We interpreted this finding as a selection phenomenon. The billions of microorganisms form hard-to-crack biofilm-like structures inside a kitchen sponge and probably all domestic sanitization methods eventually fail in sterilizing a sponge.

Although millions of microorganisms get killed, a few will survive and flourish again – probably because they are better adapted to resist the applied cleaning or sanitization method. In the long term, this selection might lead to a kitchen sponge microbiome with adverse features for human health and well-being, such as higher shares of malodor-causing bacteria.

All of the findings supported the preconception that the typical antimicrobial cleaning procedures lead to the survival of extremophilic microorganisms – organisms that survive in extreme environments – that negatively affect human health [3].

Personally, I believe that probiotic cleaning and hygiene strategies, i.e. strategies that involve living, beneficial microorganisms, could be of help here – but this might be a topic for another day.

So, what should you do with your dirty kitchen sponge at home? In an ideal world, sponges would not be used in kitchen environments anymore, because they provide ideal living conditions for microorganisms: constant wetness, many nutrients and a huge and well-protected surface to proliferate on.

If you do want to keep using them, you can try to reduce the microbial load. In my view, the best way is cleaning in the washing machine at 60°C using a heavy-duty detergent containing bleach.

We found that while newly bought sponges were virtually free of microorganisms, within a few days they are massively colonized. Therefore, long-term use and cleaning of a sponge should be avoided and after a few weeks of use you should remove it from the kitchen. This does not mean that you have to throw it away though. To help reduce waste, the sponge can be used for duties without the domestic hygiene needs: cleaning your toilet, garden pots, litter box, car tires…until it dies naturally.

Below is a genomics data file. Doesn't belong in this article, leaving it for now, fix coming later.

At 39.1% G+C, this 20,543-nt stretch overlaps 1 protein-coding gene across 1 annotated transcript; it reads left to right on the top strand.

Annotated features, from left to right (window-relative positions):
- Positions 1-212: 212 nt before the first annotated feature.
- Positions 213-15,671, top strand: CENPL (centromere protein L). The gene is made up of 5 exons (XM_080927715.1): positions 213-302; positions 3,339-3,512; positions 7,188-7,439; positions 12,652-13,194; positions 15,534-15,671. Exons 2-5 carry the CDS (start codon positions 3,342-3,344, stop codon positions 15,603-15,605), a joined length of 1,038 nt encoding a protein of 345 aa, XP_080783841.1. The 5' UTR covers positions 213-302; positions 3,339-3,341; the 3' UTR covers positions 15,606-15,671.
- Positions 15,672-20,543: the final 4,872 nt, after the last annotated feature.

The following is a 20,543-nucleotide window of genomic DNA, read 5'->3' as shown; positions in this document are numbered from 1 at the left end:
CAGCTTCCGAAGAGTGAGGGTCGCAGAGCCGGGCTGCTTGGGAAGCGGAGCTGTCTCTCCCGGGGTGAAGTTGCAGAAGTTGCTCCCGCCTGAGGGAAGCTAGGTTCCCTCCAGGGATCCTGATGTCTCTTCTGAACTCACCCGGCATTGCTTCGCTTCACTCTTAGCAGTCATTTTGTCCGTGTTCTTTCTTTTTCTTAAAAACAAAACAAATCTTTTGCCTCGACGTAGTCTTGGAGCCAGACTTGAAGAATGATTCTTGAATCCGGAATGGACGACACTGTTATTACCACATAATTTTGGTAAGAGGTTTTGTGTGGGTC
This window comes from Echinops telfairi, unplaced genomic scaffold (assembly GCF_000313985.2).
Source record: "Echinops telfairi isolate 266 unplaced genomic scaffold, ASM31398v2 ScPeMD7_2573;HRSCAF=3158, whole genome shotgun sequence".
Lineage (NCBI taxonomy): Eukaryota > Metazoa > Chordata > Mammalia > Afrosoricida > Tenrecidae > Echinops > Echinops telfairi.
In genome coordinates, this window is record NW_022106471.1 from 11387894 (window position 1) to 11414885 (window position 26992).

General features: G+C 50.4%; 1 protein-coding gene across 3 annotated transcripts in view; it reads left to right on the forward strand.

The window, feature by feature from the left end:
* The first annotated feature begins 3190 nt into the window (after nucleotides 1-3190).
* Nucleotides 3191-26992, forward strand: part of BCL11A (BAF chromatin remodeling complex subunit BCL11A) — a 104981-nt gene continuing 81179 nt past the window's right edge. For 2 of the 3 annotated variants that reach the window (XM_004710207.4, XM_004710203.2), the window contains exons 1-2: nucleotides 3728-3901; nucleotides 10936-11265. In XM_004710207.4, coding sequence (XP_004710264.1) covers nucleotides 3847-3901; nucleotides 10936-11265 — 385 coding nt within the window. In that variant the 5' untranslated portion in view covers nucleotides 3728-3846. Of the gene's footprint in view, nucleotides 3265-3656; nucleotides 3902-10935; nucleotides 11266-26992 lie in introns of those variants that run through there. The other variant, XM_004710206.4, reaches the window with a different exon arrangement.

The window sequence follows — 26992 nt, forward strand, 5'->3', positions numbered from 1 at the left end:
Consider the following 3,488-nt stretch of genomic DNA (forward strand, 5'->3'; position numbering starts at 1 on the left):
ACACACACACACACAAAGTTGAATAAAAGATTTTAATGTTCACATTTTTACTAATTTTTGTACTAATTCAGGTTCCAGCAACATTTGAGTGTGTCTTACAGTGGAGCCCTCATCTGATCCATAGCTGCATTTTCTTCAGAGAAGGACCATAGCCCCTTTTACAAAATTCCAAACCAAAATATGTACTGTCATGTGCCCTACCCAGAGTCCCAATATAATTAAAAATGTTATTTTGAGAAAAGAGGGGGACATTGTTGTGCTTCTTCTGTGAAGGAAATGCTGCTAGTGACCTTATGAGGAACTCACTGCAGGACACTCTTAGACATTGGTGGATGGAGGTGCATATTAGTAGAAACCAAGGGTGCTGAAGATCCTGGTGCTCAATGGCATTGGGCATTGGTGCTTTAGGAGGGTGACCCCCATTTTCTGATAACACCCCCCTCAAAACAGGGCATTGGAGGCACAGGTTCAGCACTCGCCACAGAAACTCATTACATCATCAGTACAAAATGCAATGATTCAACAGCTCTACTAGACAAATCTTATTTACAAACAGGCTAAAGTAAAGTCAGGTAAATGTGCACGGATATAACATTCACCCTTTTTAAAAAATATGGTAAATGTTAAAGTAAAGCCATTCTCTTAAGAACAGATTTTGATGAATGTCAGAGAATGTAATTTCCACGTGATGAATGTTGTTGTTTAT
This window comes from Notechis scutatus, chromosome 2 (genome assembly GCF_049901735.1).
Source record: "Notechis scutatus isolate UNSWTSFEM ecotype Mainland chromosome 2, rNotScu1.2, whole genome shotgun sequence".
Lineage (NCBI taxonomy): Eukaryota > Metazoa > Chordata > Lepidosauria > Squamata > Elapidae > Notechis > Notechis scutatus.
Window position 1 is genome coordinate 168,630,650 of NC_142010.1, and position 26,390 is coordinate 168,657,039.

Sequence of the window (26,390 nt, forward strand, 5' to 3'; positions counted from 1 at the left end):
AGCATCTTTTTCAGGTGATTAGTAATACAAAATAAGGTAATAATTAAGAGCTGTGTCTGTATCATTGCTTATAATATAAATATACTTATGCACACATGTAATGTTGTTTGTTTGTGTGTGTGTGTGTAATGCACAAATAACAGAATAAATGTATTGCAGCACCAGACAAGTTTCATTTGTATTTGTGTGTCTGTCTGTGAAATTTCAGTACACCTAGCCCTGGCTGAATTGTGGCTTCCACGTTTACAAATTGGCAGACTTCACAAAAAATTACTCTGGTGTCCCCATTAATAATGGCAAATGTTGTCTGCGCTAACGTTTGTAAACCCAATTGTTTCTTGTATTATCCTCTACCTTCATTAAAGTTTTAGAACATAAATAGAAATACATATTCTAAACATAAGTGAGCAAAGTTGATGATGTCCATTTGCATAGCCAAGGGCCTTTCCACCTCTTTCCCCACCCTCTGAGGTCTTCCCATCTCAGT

You think a sponge cannot die? Obviously inspired by our research and the overwhelming, microbial diversity of kitchen sponges (which might also be seen as a reservoir for domestic immune-stimulation), a blog-writer named Joanna recently reported that her son raised their sponge to the rank of a full family member. It even got its own name: Margot [4].

And for those concerned about bacteria in the rest of their home, I recently published a popular, easy-to-read science book on the microbial world of humans and their homes [5].

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[1] Cardinale M. et al. (2017). Microbiome analysis and confocal microscopy of used kitchen sponges reveal massive colonization by Acinetobacter, Moraxella and Chryseobacterium species. Sci Rep. 5791. doi: 10.1038/s41598-017-06055-9.

[2] Kubota et al. (2012). Moraxella species are primarily responsible for generating malodor in laundry. Appl Environ Microbiol. 78(9):3317-24. doi: 10.1128/AEM.07816-11

[3] Egert M. (2018). Honor Thy Lodgers? – Structure and Function of the Human Built Environment Microbiome. Tenside Surfactants Deterg. 55 (5): 364-368. doi: 10.3139/113.110577